Fall has always been one of my favorite times of the year, ever since I was little I can remember loving going out in a world splashed with vivid colors. Fall makes for some great, yet challenging mushroom hunting. Summer spoils us with a wonderful abundance of many different kinds of mushrooms, fall on the other hand gives us a few great ones but they are harder to find. I’ll give out some helpful tips on how to find what’s out there now later in the newsletter.
East Asheville Tailgate– Fridays 3-6 @ 954 tunnel rd I’ll be there 10/14 and 10/21
Yancey County Farmers Market– Saturdays 8:30-12:30 Downtown Burnsville I’ll be there 10/8 and 10/15
Axe and Awl-Art after dark– Friday 10/7 from 6-9 @ 41 depot st, Waynesville
Monthly Special: In honor of the appearance of the Hens, this month both 1 oz and 2 oz Maitake tinctures will be $10 off. Maitake-Hen of the woods-dancing mushroom is not only a super delightful edible wild mushroom, it’s also very medicinal! Maitake has been in studies and showed promise against and recovering from covid. It boosts immune support, lowers risk of heart disease and lowers cholesterol, attacks cancerous tumors, helps manage diabetes, and is high in vitamin D, which can help increase energy.
This month will see some amazing mushrooms popping out. Honey mushrooms are some you can find in force. There are ringed and ringless Honey mushrooms, the veil is the distinguishing factor between them. They grow in large clusters, usually at the base of dying trees. Honey stems strip apart like string cheese and are white inside. Maitake, aka hen of the wood, aka, the dancing mushroom, is truly one of the best culinary mushrooms in taste and also holds much medicinal benefit. Hens are usually always found at the base of large oak trees and are masters at blending in. Lions Mane and Bears Head Tooth/Comb Tooth can be found growing on dying beech or oak trees, sometimes birch. This family of mushrooms has shown great benefits for the brain, as well as numerous other benefits. Also are really good tasting, comparable to seafood. Chicken of the wood will last into this month, as well as beefsteak, puffballs, blewits and shrimp of the wood. Shrimps have a special relationship with Honey mushrooms, very similar to Lobster mushrooms where they take over the honeys and evolve into the puffy shrimps, edible and delicious! The variety of Reishi, Ganoderma Curtisii, which are known for their long stems and purplish blue color, can also be found this month and are equally medicinal to other Reishi species. Here’s some links for cooking these varieties:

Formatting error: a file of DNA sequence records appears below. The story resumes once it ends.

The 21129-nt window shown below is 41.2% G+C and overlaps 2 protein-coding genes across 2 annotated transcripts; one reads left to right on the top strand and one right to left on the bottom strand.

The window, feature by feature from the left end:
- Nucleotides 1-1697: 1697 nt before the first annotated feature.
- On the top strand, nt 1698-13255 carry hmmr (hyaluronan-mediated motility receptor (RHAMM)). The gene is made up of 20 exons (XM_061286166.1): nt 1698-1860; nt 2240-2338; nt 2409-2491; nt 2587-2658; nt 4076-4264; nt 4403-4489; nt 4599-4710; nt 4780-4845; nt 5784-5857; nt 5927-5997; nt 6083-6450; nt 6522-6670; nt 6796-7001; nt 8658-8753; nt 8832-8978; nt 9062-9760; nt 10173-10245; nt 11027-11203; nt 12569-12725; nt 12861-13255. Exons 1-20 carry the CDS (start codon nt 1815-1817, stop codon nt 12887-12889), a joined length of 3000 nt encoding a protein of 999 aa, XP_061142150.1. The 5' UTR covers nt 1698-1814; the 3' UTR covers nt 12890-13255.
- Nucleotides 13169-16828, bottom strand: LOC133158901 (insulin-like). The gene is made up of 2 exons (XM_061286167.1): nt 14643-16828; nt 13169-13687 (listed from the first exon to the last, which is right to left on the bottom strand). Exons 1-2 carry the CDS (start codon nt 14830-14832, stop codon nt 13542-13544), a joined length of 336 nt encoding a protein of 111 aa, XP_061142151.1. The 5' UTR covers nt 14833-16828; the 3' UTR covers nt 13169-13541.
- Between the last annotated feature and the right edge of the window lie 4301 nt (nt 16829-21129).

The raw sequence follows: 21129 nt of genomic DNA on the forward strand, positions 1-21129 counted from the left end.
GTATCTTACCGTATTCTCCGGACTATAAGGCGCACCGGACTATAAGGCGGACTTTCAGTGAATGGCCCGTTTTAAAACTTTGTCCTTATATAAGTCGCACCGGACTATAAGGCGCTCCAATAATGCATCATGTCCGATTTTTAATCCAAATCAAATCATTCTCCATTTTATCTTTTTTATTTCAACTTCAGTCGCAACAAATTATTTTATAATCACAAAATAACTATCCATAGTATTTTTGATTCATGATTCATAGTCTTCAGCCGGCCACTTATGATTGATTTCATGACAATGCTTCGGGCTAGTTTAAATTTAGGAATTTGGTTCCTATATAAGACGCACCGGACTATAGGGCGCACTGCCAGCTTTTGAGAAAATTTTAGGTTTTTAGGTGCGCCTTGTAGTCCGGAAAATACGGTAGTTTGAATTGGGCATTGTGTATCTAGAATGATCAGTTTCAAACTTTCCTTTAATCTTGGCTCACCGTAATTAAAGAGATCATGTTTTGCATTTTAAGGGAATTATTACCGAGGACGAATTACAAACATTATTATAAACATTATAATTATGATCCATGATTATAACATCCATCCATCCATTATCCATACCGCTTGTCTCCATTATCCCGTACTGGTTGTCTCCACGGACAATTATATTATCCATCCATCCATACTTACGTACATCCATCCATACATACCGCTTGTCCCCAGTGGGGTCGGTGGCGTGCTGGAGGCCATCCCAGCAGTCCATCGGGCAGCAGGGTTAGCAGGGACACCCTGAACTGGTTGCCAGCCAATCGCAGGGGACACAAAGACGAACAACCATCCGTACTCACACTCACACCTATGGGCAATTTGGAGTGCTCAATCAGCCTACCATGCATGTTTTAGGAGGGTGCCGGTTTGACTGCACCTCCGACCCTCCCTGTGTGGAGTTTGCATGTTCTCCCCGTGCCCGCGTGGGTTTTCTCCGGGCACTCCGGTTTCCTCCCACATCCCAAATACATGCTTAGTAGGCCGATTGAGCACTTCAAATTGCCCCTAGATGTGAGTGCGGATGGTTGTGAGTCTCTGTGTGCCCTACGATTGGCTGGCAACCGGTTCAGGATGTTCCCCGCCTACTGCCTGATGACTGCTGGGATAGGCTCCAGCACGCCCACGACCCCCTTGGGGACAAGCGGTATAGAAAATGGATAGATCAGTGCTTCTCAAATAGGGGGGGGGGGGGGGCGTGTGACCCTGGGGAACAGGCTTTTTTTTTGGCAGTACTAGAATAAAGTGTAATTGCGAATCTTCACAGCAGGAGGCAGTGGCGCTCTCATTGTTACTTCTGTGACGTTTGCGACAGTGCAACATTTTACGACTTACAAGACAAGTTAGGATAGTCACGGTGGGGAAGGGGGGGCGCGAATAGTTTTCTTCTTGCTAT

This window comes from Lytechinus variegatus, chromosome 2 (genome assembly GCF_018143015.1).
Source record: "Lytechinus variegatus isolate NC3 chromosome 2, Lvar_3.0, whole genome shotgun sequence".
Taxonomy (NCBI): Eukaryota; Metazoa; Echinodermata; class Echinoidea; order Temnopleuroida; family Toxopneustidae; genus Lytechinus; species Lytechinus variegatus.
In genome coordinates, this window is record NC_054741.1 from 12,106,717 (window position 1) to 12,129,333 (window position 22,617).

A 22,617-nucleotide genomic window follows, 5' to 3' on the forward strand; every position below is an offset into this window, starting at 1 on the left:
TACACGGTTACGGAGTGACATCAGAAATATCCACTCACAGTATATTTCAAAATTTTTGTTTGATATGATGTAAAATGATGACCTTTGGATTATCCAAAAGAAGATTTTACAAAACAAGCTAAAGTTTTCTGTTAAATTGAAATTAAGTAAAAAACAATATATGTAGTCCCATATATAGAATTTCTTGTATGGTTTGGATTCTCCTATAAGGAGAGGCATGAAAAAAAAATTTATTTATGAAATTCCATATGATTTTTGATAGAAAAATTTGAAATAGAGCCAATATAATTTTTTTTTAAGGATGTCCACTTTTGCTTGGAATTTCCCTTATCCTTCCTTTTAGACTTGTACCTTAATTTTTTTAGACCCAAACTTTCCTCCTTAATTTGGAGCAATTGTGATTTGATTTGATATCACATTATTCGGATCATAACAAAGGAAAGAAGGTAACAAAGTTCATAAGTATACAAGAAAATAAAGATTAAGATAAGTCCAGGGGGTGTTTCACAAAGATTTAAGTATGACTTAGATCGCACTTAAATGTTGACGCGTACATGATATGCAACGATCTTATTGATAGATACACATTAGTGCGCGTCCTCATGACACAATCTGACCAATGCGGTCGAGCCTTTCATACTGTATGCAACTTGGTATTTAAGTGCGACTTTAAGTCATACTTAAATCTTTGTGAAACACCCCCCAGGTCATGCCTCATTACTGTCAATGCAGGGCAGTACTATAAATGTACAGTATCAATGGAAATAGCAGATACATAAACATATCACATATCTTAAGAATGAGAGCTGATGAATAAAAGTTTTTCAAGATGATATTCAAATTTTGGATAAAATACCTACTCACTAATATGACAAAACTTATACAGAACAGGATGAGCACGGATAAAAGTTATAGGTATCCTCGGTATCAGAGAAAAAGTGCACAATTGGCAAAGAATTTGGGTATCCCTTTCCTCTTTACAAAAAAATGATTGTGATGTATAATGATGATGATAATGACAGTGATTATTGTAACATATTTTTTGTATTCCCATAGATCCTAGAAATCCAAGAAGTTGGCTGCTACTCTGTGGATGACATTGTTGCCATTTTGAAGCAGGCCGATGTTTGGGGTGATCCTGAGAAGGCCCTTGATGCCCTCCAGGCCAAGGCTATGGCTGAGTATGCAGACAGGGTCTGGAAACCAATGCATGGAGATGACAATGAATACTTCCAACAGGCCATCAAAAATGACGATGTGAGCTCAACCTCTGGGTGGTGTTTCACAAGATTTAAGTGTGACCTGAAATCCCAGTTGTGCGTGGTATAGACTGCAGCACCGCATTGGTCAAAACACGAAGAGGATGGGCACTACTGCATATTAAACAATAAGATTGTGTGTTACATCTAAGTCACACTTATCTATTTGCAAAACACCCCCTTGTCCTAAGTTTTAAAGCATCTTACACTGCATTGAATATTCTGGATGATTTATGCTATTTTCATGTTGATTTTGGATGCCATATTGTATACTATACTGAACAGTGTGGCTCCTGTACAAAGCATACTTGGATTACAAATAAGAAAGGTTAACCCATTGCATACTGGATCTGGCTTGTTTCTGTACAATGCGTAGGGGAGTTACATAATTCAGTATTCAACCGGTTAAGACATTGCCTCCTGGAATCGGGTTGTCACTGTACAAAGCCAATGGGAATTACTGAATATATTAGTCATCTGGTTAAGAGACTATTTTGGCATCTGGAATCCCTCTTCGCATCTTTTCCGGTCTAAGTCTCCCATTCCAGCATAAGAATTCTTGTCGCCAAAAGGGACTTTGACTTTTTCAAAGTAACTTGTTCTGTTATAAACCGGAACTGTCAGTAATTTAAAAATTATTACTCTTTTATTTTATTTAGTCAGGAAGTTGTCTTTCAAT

Lastly I wanna give a spotlight to one of my students, her name is Lindsey Spratt and she is a top notch photographer! Lindsey has joined several of my mushroom tours and specializes in mushroom and nature photography. Her work can found on her facebook page: Breathing Gaia Photography.
Hope you get out on the parkway or other mountain roads and enjoy the fall foliage which should be popping in the higher elevations now and soon taking over everywhere!